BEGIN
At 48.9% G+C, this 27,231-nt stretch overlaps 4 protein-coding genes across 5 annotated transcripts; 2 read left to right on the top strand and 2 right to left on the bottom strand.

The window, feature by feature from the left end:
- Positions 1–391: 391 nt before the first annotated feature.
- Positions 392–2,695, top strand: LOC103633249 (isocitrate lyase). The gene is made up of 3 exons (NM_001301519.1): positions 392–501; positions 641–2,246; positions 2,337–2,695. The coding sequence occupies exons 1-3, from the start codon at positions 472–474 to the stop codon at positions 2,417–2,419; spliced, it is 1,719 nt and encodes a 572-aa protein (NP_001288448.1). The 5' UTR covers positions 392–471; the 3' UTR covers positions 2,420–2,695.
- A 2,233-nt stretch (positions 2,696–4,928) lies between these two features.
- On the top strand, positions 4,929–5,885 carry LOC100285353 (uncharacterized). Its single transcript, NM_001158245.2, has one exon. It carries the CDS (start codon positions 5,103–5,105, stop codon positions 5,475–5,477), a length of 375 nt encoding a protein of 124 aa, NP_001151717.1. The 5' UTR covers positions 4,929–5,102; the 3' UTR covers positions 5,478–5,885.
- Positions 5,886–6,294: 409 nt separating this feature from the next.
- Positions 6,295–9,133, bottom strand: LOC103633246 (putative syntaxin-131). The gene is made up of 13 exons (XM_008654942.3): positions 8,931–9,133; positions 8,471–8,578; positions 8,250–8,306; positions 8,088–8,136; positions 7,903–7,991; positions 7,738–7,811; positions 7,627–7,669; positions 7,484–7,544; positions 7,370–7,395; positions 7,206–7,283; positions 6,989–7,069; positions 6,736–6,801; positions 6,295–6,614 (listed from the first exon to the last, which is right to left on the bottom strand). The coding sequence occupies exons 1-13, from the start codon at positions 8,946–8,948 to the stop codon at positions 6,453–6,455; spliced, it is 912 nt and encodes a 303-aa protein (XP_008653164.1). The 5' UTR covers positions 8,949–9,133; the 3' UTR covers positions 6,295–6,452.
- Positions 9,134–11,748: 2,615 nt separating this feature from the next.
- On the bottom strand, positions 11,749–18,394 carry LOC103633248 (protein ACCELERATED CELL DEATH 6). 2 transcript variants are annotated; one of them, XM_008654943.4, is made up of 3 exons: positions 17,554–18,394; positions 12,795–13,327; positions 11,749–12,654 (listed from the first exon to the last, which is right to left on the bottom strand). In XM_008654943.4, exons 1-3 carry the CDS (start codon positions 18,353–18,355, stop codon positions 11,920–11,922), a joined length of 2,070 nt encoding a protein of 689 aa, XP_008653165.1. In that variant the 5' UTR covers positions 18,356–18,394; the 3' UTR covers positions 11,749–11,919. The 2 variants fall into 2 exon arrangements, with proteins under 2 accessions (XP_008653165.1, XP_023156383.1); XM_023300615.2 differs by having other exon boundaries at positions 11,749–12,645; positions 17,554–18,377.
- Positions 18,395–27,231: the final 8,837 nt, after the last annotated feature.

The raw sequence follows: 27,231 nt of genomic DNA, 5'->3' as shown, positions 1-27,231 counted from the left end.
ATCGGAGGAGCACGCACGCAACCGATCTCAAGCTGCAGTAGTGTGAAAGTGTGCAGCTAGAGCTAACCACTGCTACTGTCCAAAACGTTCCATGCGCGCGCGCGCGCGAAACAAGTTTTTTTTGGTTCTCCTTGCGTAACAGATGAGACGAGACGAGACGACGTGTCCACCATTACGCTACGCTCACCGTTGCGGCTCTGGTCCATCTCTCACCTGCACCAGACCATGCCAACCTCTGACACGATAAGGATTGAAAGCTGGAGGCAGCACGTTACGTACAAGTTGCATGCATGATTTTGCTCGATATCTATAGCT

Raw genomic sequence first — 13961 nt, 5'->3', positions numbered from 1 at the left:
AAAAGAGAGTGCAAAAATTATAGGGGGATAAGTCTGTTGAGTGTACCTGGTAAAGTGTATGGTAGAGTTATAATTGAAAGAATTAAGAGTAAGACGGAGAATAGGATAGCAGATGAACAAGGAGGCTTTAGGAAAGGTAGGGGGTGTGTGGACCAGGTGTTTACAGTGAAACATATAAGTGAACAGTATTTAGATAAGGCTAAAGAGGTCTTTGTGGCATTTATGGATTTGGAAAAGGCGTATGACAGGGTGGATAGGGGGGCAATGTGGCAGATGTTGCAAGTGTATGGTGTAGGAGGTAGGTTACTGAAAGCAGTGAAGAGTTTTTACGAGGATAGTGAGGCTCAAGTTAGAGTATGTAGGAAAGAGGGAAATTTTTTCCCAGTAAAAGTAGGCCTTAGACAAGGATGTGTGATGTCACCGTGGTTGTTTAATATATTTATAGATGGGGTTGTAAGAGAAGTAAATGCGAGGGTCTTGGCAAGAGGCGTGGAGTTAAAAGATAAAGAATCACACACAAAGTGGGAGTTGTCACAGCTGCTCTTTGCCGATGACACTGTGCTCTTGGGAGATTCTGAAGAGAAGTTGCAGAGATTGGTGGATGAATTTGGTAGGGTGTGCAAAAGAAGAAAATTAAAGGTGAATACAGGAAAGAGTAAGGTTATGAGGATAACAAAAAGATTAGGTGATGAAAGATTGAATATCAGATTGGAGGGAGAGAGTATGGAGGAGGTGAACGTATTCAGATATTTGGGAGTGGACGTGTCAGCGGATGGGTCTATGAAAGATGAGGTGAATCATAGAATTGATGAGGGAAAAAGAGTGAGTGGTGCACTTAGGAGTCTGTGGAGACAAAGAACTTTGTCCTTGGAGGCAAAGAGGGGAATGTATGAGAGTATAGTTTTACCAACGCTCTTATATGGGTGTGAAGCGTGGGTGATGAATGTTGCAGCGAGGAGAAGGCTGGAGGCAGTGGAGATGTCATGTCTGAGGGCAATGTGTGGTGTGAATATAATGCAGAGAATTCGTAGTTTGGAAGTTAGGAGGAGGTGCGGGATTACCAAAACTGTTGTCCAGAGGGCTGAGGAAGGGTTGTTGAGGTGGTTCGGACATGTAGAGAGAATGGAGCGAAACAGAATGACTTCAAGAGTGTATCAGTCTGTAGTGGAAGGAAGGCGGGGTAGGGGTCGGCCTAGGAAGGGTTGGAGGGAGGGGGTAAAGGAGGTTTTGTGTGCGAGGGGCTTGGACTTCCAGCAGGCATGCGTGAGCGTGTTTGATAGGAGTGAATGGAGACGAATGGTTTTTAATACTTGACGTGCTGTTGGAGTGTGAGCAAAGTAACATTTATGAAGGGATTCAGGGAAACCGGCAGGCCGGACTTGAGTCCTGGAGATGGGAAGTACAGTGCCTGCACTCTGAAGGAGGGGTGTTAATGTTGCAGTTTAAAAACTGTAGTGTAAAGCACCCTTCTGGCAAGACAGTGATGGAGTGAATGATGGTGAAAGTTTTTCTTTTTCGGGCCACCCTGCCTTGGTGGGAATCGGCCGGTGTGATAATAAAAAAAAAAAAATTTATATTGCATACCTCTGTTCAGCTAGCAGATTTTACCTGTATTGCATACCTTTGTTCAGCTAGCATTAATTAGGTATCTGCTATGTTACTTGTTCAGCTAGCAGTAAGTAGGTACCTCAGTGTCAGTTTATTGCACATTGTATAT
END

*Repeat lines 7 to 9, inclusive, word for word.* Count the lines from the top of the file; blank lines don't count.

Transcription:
- Positions 5,886–6,294: 409 nt separating this feature from the next.
- Positions 6,295–9,133, bottom strand: LOC103633246 (putative syntaxin-131). The gene is made up of 13 exons (XM_008654942.3): positions 8,931–9,133; positions 8,471–8,578; positions 8,250–8,306; positions 8,088–8,136; positions 7,903–7,991; positions 7,738–7,811; positions 7,627–7,669; positions 7,484–7,544; positions 7,370–7,395; positions 7,206–7,283; positions 6,989–7,069; positions 6,736–6,801; positions 6,295–6,614 (listed from the first exon to the last, which is right to left on the bottom strand). The coding sequence occupies exons 1-13, from the start codon at positions 8,946–8,948 to the stop codon at positions 6,453–6,455; spliced, it is 912 nt and encodes a 303-aa protein (XP_008653164.1). The 5' UTR covers positions 8,949–9,133; the 3' UTR covers positions 6,295–6,452.
- Positions 9,134–11,748: 2,615 nt separating this feature from the next.